• The Free Frame Page Server helps ensure that there are free frames in the shared page cache so they are available for the Gems to use.
  • The Admin Gem performs administrative garbage collection tasks.
  • The Reclaim Gem performs reclaim, cleaning up old versions of objects and dead objects, so that the pages can be reused.
  • The Symbol Gem is responsible for creating all new Symbols, based on session requests that are managed by the Stone.
Disk-based Persistence
  • Objects are stored on disk in one or more extents, which can be files in the file system, data in raw partitions, or a mixture.
  • Transaction logs permit recovery of committed data if a system crash occurs, and in full logging mode allows transaction logs to be used with GemStone backups for full recovery of committed transactions in case of disk failure.
Session Processes
  • Gem sessions can be Gem processes in an RPC (Remote Procedure Call) login, or bound with the client application using shared libraries in a linked login.
Communications process
  • The NetLDI (Network Long Distance Information) listens on a configured port for connections, to establish logins and perform other tasks in distributed systems.

1.2  Starting GemStone and Logging In


A configured GemStone server is started by the startstone command, which starts the Stone repository monitor. The Stone in turn starts the shared page cache monitor and other server processes. The extent files are attached, and a transaction log opened for writing.

The Stone is named; by default, gs64stone. Only one Stone with a given name can run on a particular node.

You may run more than one Stone on a node, as long as names are different and the extent files and transaction logs are in different locations or have different names.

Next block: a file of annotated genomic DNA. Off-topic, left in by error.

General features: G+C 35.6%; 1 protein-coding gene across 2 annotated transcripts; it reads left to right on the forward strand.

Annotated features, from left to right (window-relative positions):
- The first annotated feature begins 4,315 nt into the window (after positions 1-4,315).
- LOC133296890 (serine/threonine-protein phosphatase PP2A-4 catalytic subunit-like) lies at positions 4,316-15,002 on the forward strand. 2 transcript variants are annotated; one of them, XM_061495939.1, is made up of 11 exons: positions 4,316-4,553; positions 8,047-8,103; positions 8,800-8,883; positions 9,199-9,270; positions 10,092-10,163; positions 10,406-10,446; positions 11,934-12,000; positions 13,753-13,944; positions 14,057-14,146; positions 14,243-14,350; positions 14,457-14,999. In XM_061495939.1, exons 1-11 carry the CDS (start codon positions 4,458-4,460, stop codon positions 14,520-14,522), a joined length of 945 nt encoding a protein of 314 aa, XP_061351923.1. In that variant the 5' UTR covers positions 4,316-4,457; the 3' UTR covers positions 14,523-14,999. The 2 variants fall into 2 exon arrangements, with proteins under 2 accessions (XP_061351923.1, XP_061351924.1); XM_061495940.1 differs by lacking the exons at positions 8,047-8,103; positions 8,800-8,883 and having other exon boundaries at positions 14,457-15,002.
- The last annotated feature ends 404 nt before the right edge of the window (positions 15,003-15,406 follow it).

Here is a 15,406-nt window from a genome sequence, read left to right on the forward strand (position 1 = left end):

Configuring the Stone and other server processes is described in Chapter 2, “Configuring the GemStone Server”.

For details on starting the Stone and other server processes, and troubleshooting issues, see Starting the GemStone Server.

Shared Page Cache

The GemStone shared page cache system has two parts: the shared page cache itself, a shared memory segment; and a monitor process, the shared page cache monitor (shrpcmonitor). Figure 1.2 shows the connections between these and other components on a single node.

The shared page cache resides in a segment of the operating system’s virtual memory that is available to any authorized process. When the Stone or a Gem session process needs to access an object in the repository, it first checks to see whether the page containing that object is already in the cache. If the page is already present, the process reads the object directly from shared memory. If the page is not present, the process reads the page from the disk into the cache, where all of its objects also become available to other processes.

The shared page cache monitor also has a name, which is derived from the name of the Stone repository monitor and the Host Identifier; for instance, gs64stone~d7e2174792b1f787.

Each Stone has a single shared page cache on its own node, and may have remote page caches on other nodes in distributed configurations (discussed in detail in Chapter 5). The Stone spawns the shared page cache monitor automatically during startup, and the shared page cache monitor creates the shared memory region and allocates the semaphores for the system. All sessions that log into this Stone connect to this shared page cache and monitor process.